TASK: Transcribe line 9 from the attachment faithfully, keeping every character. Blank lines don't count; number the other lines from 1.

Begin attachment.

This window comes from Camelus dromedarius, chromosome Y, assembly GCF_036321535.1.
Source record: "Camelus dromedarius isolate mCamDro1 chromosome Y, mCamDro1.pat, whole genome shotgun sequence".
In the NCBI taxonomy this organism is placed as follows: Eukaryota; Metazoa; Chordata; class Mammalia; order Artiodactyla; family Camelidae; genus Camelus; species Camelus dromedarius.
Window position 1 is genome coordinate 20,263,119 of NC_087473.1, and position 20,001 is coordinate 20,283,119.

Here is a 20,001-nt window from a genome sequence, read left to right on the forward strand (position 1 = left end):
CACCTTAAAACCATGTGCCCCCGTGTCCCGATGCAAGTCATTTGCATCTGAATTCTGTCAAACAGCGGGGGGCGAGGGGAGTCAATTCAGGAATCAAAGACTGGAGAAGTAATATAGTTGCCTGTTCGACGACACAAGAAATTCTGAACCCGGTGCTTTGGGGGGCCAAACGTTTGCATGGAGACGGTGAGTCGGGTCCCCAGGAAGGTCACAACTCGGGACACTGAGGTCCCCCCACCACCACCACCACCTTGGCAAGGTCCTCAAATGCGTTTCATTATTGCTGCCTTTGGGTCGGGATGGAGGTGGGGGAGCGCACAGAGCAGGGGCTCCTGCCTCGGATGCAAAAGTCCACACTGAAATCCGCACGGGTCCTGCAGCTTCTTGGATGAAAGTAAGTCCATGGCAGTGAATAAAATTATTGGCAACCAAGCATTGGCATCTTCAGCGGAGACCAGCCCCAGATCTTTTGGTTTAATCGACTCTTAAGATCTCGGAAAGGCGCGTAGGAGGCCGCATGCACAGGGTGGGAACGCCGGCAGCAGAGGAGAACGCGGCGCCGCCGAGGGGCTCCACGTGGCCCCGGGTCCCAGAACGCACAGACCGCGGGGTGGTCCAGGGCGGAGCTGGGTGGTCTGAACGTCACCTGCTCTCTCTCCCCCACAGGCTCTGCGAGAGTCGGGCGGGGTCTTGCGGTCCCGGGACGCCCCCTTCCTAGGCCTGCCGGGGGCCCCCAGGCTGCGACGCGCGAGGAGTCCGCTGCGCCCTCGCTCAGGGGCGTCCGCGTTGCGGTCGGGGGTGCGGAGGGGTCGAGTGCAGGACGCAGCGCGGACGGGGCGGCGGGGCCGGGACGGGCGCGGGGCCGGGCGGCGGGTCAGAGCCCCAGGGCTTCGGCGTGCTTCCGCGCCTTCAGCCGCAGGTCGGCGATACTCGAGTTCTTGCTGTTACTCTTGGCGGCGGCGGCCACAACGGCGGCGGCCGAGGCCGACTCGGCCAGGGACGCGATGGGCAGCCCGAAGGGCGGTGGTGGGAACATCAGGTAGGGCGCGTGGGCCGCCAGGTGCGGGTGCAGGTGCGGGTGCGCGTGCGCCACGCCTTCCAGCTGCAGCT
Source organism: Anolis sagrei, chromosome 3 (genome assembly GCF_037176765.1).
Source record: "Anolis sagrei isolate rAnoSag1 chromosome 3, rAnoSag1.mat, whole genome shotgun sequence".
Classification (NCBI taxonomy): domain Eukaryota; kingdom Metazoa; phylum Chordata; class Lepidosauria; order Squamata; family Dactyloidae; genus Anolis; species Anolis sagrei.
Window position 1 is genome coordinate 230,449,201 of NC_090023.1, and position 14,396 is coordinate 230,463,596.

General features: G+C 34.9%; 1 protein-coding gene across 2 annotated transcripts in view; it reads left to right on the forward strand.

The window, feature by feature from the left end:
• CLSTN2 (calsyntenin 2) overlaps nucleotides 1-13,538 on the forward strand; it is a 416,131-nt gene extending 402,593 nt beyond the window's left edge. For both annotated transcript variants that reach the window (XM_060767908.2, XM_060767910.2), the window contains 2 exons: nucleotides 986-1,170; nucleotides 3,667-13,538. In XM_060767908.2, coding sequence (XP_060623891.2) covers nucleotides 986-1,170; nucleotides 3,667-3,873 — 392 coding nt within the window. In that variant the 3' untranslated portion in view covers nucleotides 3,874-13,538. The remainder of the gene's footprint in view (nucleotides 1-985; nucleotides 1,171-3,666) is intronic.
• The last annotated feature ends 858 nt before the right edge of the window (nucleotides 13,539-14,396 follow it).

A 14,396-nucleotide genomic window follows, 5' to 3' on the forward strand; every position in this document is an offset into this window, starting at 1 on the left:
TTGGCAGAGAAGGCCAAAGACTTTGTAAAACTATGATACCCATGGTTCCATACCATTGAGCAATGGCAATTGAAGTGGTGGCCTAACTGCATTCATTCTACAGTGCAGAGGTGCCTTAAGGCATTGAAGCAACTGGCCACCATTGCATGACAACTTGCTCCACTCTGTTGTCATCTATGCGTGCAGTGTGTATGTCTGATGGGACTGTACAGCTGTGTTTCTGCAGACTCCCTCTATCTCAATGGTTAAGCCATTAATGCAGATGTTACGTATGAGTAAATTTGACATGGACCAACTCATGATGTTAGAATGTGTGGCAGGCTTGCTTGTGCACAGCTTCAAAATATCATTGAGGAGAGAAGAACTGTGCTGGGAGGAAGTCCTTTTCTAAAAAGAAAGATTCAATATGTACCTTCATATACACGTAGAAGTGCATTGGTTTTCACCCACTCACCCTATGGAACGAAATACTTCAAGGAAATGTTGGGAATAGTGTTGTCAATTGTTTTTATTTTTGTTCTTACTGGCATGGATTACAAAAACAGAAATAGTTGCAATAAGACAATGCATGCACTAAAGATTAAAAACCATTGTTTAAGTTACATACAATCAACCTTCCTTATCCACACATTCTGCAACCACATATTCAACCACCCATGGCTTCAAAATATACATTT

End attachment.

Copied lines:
Classification (NCBI taxonomy): domain Eukaryota; kingdom Metazoa; phylum Chordata; class Lepidosauria; order Squamata; family Dactyloidae; genus Anolis; species Anolis sagrei.